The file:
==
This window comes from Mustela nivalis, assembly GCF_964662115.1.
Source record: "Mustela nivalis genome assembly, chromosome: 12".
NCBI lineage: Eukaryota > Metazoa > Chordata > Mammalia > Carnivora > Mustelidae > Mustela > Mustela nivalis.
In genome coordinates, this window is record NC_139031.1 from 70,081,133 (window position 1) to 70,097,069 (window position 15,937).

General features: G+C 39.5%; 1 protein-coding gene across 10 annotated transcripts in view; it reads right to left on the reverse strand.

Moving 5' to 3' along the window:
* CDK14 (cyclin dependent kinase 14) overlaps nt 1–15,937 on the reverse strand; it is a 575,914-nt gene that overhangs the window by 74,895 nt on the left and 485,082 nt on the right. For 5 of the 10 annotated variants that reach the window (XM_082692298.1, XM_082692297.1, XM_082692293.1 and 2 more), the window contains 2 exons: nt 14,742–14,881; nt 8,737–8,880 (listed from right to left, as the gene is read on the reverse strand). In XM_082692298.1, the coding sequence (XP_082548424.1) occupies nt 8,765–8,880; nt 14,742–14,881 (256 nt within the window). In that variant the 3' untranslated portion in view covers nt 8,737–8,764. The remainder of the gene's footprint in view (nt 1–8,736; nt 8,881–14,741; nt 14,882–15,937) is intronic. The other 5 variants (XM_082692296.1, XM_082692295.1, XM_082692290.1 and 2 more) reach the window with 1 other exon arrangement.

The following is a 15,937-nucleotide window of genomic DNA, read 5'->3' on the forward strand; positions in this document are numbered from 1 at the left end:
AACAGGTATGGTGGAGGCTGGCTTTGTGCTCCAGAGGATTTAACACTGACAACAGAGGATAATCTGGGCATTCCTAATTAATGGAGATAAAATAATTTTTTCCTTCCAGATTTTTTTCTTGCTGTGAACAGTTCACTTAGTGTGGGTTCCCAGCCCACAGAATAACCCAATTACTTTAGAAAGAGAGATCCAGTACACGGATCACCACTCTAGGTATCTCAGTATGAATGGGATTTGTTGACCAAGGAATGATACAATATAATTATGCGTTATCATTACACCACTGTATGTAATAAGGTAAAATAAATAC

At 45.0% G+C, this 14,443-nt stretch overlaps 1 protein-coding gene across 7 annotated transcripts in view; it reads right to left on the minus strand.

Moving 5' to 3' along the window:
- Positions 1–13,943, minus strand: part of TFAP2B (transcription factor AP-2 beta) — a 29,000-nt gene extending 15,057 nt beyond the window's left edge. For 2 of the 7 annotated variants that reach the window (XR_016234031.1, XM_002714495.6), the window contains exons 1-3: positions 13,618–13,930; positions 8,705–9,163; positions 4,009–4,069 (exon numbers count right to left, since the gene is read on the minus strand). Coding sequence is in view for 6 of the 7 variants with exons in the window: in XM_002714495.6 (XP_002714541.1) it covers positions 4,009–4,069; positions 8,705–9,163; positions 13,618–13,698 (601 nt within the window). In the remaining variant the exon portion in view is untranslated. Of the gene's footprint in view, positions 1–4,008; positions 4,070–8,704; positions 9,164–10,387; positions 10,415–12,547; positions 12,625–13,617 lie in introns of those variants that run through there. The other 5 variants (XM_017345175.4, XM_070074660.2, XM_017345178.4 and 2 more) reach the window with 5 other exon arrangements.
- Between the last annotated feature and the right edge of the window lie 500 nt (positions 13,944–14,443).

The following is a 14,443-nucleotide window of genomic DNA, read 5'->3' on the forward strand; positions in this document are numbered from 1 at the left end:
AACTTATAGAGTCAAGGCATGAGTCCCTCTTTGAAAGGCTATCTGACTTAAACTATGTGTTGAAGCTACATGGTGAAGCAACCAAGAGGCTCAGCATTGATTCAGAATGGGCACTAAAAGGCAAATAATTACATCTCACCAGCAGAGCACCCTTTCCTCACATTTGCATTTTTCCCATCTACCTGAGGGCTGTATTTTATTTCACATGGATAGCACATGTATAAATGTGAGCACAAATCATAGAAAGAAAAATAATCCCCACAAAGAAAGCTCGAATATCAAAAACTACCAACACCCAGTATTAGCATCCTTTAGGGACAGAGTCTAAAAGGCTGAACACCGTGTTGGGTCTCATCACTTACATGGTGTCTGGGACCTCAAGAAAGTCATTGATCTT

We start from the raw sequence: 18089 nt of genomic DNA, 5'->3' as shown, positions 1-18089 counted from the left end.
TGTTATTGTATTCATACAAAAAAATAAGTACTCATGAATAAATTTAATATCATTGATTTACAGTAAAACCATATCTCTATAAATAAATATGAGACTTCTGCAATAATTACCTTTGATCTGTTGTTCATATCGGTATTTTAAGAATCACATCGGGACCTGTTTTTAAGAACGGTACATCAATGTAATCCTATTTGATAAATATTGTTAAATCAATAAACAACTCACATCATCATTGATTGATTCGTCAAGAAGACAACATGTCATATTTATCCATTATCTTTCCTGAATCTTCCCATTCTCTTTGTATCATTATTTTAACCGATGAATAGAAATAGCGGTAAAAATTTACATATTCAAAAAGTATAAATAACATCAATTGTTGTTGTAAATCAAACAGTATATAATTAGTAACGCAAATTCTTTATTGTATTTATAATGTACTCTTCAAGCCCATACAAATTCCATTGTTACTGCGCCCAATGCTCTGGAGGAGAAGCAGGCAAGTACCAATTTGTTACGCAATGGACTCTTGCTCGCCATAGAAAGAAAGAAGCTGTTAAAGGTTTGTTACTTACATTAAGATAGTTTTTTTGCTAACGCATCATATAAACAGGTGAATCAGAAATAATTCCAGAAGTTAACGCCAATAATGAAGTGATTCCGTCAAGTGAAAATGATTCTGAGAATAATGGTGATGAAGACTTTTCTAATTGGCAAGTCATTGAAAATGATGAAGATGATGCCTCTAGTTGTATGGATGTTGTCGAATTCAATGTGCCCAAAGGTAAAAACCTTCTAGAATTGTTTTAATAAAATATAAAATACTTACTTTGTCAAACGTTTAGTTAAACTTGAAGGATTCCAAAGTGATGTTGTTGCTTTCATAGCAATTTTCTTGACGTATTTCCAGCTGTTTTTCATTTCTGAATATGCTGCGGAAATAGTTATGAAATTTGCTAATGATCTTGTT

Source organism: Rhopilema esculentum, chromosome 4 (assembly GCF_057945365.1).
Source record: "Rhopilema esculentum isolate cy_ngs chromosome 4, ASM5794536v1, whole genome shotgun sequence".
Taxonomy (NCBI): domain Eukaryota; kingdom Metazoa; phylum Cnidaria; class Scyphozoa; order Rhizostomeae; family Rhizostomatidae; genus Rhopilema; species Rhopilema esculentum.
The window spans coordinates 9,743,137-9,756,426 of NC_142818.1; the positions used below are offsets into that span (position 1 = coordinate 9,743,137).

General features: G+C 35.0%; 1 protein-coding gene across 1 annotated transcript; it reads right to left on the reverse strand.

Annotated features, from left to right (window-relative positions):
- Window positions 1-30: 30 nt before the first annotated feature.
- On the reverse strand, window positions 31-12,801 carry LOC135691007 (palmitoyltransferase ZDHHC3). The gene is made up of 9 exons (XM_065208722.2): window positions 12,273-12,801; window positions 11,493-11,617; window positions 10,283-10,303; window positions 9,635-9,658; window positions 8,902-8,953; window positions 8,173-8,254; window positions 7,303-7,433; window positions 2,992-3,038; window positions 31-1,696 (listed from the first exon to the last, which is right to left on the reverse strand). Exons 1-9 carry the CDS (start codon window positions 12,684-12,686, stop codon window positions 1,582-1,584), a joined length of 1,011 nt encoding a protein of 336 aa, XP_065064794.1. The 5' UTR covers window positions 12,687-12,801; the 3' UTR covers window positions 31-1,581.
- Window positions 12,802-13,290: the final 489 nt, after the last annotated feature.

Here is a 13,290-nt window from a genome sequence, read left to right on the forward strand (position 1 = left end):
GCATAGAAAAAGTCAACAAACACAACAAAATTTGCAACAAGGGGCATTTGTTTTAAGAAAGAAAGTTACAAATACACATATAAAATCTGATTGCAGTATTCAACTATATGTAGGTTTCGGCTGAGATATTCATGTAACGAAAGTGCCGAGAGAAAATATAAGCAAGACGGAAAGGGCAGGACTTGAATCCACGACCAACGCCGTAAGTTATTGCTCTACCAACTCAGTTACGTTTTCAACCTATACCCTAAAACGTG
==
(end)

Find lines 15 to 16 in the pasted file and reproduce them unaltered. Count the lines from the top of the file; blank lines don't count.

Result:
AACTTATAGAGTCAAGGCATGAGTCCCTCTTTGAAAGGCTATCTGACTTAAACTATGTGTTGAAGCTACATGGTGAAGCAACCAAGAGGCTCAGCATTGATTCAGAATGGGCACTAAAAGGCAAATAATTACATCTCACCAGCAGAGCACCCTTTCCTCACATTTGCATTTTTCCCATCTACCTGAGGGCTGTATTTTATTTCACATGGATAGCACATGTATAAATGTGAGCACAAATCATAGAAAGAAAAATAATCCCCACAAAGAAAGCTCGAATATCAAAAACTACCAACACCCAGTATTAGCATCCTTTAGGGACAGAGTCTAAAAGGCTGAACACCGTGTTGGGTCTCATCACTTACATGGTGTCTGGGACCTCAAGAAAGTCATTGATCTT

We start from the raw sequence: 18089 nt of genomic DNA, 5'->3' as shown, positions 1-18089 counted from the left end.